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A Japanese candied strawberry on a flowered plate.

Japanese Candied Strawberries

5 Stars 4 Stars 3 Stars 2 Stars 1 Star 5 from 28 reviews
  • Author: Asha
  • Prep Time: 5 minutes
  • Cook Time: 12 minutes
  • Total Time: 17 minutes
  • Yield: 12 strawberries 1x
  • Category: Dessert
  • Cuisine: Japanese


Japanese candied strawberries feature juicy, ripe berries glazed with amazingly delicate and crisp candy coating.



1/2 cup (100g) granulated sugar

1/4 cup (60ml) water

1 1/2 teaspoons lemon juice

12 strawberries (small-medium)


Start by washing the strawberries. In order for the candy coating to adhere well, it's very important that the strawberries are completely dry and at room temperature. Pat them dry and set them out until they are no longer cool to the touch.

Pull off the leaves but leave the cores of the strawberries intact. The core will help to anchor the skewer in place.

Take bamboo skewers and pierce one into each of the berries. Technically, you could do this with a toothpick, however, working with the liquid candy syrup will be quite hot so I recommend using a skewer.

Add the water, sugar, and lemon juice into a small saucepan. Give it a 'single' gentle stir to make sure that there is no remaining crystallized sugar sticking to the bottom. (Do not stir the syrup while it is boiling as this can lead to a thick and grainy texture.)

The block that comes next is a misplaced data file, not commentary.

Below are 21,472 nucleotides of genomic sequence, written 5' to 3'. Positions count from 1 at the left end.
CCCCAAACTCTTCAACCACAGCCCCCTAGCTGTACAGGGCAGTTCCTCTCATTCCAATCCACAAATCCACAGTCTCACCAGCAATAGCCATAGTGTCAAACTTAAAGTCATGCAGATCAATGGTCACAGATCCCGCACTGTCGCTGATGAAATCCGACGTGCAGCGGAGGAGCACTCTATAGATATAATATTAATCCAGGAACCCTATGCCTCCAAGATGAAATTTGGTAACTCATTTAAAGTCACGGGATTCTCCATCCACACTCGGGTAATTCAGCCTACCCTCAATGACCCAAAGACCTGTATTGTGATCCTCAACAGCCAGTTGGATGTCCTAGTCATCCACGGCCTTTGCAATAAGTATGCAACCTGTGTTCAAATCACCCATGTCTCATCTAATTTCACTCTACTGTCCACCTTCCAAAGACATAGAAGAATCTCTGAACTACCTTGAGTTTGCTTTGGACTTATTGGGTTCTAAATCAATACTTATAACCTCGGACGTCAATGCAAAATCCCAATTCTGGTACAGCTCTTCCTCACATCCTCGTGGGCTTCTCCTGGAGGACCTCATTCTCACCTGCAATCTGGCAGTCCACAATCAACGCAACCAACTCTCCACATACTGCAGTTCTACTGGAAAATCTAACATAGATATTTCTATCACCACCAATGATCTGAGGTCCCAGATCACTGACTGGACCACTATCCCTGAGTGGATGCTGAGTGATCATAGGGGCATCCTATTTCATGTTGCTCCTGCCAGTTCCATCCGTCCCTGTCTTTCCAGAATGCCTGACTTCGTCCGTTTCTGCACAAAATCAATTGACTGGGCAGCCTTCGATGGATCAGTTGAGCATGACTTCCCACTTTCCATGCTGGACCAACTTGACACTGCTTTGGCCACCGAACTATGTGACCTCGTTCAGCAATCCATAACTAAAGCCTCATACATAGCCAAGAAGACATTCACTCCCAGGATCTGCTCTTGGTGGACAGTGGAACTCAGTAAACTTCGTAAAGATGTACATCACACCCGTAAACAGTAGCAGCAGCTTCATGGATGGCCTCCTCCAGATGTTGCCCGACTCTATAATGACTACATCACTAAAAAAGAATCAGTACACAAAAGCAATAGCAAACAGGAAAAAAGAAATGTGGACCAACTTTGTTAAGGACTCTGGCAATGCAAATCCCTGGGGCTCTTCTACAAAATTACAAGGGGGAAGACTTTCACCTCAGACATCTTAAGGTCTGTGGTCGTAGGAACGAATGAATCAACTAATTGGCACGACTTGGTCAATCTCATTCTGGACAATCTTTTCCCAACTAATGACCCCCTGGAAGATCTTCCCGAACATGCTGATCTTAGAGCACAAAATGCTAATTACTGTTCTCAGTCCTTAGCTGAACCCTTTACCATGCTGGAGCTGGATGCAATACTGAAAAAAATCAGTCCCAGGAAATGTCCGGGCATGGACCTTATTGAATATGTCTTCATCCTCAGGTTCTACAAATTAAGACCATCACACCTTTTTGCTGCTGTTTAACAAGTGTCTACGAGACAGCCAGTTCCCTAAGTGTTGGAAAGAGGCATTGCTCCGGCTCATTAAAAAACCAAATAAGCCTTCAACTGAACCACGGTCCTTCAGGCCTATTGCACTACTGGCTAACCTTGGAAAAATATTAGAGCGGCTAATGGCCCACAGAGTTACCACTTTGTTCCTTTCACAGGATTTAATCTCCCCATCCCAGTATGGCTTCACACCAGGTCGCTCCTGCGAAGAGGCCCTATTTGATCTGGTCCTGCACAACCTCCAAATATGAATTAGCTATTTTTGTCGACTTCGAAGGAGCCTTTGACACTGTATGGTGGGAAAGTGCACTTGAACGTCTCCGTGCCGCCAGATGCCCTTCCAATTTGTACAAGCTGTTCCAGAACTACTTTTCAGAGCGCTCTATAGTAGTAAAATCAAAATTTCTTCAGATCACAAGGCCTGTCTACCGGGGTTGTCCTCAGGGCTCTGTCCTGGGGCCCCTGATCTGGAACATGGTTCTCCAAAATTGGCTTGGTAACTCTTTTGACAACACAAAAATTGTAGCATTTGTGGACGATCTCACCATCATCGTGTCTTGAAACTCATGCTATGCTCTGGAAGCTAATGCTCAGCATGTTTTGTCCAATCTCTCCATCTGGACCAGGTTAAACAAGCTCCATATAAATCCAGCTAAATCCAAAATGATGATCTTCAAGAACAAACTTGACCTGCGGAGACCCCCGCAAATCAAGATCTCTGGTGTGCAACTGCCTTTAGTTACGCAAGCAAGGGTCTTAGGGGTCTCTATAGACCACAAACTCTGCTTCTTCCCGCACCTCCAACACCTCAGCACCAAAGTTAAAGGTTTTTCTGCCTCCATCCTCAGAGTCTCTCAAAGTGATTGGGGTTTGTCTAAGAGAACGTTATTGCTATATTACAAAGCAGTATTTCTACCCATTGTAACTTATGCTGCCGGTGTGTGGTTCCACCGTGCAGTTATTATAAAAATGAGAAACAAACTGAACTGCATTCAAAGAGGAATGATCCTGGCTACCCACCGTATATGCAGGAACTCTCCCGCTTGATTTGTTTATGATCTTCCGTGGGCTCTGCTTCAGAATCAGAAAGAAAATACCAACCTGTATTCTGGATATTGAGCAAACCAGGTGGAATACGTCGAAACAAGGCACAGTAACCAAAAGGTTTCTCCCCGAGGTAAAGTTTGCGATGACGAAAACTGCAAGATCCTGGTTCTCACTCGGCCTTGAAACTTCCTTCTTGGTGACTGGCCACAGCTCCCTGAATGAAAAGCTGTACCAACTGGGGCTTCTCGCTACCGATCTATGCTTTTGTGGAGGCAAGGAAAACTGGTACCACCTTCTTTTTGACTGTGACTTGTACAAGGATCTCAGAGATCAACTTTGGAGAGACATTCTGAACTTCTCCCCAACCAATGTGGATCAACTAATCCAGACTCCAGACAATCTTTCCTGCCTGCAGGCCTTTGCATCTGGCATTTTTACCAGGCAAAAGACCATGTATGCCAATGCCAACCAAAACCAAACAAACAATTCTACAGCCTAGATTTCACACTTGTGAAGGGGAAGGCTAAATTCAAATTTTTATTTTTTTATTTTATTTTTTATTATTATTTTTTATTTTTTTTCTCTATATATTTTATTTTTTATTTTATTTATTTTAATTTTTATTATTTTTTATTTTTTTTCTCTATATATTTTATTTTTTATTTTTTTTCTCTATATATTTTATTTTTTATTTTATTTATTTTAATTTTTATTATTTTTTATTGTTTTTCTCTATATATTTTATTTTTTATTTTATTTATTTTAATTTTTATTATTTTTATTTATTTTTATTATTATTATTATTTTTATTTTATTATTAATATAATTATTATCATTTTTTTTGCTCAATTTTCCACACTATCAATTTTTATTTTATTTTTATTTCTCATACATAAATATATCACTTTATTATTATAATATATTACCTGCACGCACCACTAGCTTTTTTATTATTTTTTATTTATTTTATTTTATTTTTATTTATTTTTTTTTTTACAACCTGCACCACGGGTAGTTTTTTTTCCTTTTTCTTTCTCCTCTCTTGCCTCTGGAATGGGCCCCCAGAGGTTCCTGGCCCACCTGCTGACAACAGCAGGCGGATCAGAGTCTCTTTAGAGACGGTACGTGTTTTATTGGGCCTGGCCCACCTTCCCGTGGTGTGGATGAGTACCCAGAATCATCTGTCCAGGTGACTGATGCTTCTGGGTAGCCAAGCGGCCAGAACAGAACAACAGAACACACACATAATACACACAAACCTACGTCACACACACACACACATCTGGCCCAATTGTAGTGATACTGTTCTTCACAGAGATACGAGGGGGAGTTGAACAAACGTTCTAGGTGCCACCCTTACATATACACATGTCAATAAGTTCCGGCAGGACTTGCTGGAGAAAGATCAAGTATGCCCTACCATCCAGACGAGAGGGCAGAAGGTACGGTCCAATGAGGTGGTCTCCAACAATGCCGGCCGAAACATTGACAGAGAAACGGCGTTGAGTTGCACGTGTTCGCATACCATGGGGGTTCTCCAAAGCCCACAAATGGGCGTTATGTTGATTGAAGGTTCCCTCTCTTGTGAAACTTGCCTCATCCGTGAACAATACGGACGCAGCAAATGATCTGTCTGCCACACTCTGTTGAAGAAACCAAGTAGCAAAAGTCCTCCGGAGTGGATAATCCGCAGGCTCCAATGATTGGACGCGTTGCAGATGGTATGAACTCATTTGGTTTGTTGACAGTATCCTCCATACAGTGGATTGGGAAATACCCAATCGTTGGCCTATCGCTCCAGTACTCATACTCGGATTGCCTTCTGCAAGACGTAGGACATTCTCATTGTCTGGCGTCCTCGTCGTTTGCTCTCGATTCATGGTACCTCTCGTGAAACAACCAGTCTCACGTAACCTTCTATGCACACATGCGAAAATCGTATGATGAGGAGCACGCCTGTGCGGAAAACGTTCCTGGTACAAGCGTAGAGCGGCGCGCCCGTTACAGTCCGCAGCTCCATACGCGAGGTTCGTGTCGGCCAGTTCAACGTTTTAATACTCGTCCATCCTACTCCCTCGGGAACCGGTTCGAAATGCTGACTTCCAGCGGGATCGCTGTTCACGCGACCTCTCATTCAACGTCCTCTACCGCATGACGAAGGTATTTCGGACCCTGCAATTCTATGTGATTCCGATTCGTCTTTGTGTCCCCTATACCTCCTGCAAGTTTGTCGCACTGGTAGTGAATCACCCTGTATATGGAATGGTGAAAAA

Turn the heat to medium and bring it to a boil, letting it continue to boil down for about 12 minutes while you keep an eye on it with your thermometer. We need the syrup to reach between 300°-310°F (150-155°C).

Any lower and the candy coating won't harden, any higher and it will become rock hard. After 260°F (127°C) the temperature will rise quite rapidly, so keep a very close eye on it. The syrup will turn a light amber colour.

Once the ideal temperature is achieved, remove the saucepan from the heat. Holding onto a skewer, dip each strawberry into the syrup, rotating the skewer until the berry is thoroughly coated. I tilted the pan to make it easier.

Continue turning the skewer while lifting the strawberry out of the syrup, allowing all of the excess to drip off. You can even touch the berry to the side of the pan to help the excess run off. You want to achieve a thin and crispy candy coating as that is the most delicious.

Move quickly so that the syrup doesn't adhere thickly. If the syrup in the pan begins to thicken as you are working, return the saucepan to the heat for a few seconds to loosen it up again.

Set the berries down on something that they won't stick to, such as a baking sheetparchment paper, or aluminum foil. Allow them to cool and harden. Then it's time to enjoy!


  • Serving Size: 1 candy strawberry
  • Calories: 24
  • Sugar: 5.4 g
  • Sodium: 0.3 mg
  • Fat: 0.1 g
  • Carbohydrates: 6.2 g
  • Protein: 0.2 g
  • Cholesterol: 0 mg
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